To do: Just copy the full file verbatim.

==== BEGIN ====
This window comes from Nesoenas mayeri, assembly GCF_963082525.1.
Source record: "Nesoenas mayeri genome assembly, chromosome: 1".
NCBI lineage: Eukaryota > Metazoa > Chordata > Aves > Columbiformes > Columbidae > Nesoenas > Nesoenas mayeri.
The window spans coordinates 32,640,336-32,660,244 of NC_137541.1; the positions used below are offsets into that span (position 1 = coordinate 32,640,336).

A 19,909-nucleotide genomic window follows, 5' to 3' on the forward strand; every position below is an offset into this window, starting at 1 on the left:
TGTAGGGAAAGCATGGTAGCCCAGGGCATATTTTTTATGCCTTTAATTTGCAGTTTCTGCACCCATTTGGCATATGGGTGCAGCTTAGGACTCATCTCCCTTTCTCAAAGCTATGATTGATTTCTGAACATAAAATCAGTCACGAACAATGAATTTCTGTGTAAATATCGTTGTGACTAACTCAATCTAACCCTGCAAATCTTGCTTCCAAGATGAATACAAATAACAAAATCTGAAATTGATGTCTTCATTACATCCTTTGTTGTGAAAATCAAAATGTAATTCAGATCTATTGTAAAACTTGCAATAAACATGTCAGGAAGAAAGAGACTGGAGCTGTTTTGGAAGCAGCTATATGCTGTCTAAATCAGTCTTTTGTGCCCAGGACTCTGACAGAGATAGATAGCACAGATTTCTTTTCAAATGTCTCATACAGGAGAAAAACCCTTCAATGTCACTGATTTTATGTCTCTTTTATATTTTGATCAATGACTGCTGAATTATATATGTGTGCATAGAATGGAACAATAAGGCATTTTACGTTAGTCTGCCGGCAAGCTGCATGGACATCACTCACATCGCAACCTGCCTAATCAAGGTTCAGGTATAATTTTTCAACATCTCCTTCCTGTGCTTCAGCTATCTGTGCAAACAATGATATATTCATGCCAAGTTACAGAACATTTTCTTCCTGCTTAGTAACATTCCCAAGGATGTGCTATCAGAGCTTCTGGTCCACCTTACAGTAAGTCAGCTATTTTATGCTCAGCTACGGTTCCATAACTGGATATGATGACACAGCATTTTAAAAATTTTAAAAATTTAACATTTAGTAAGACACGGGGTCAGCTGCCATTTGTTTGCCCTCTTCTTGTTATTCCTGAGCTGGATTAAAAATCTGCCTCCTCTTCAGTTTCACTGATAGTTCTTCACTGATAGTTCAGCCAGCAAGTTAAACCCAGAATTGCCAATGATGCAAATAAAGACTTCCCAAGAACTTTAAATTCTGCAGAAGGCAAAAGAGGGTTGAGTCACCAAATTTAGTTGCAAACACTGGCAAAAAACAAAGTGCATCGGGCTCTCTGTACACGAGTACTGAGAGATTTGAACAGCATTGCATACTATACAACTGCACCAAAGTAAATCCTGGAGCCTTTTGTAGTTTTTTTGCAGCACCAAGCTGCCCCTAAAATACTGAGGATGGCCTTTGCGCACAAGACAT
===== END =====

This window comes from Nesoenas mayeri, assembly GCF_963082525.1.
Source record: "Nesoenas mayeri genome assembly, chromosome: 1".
NCBI lineage: Eukaryota > Metazoa > Chordata > Aves > Columbiformes > Columbidae > Nesoenas > Nesoenas mayeri.
The window spans coordinates 32,640,336-32,660,244 of NC_137541.1; the positions used below are offsets into that span (position 1 = coordinate 32,640,336).

A 19,909-nucleotide genomic window follows, 5' to 3' on the forward strand; every position below is an offset into this window, starting at 1 on the left:
TGTAGGGAAAGCATGGTAGCCCAGGGCATATTTTTTATGCCTTTAATTTGCAGTTTCTGCACCCATTTGGCATATGGGTGCAGCTTAGGACTCATCTCCCTTTCTCAAAGCTATGATTGATTTCTGAACATAAAATCAGTCACGAACAATGAATTTCTGTGTAAATATCGTTGTGACTAACTCAATCTAACCCTGCAAATCTTGCTTCCAAGATGAATACAAATAACAAAATCTGAAATTGATGTCTTCATTACATCCTTTGTTGTGAAAATCAAAATGTAATTCAGATCTATTGTAAAACTTGCAATAAACATGTCAGGAAGAAAGAGACTGGAGCTGTTTTGGAAGCAGCTATATGCTGTCTAAATCAGTCTTTTGTGCCCAGGACTCTGACAGAGATAGATAGCACAGATTTCTTTTCAAATGTCTCATACAGGAGAAAAACCCTTCAATGTCACTGATTTTATGTCTCTTTTATATTTTGATCAATGACTGCTGAATTATATATGTGTGCATAGAATGGAACAATAAGGCATTTTACGTTAGTCTGCCGGCAAGCTGCATGGACATCACTCACATCGCAACCTGCCTAATCAAGGTTCAGGTATAATTTTTCAACATCTCCTTCCTGTGCTTCAGCTATCTGTGCAAACAATGATATATTCATGCCAAGTTACAGAACATTTTCTTCCTGCTTAGTAACATTCCCAAGGATGTGCTATCAGAGCTTCTGGTCCACCTTACAGTAAGTCAGCTATTTTATGCTCAGCTACGGTTCCATAACTGGATATGATGACACAGCATTTTAAAAATTTTAAAAATTTAACATTTAGTAAGACACGGGGTCAGCTGCCATTTGTTTGCCCTCTTCTTGTTATTCCTGAGCTGGATTAAAAATCTGCCTCCTCTTCAGTTTCACTGATAGTTCTTCACTGATAGTTCAGCCAGCAAGTTAAACCCAGAATTGCCAATGATGCAAATAAAGACTTCCCAAGAACTTTAAATTCTGCAGAAGGCAAAAGAGGGTTGAGTCACCAAATTTAGTTGCAAACACTGGCAAAAAACAAAGTGCATCGGGCTCTCTGTACACGAGTACTGAGAGATTTGAACAGCATTGCATACTATACAACTGCACCAAAGTAAATCCTGGAGCCTTTTGTAGTTTTTTTGCAGCACCAAGCTGCCCCTAAAATACTGAGGATGGCCTTTGCGCACAAGACAT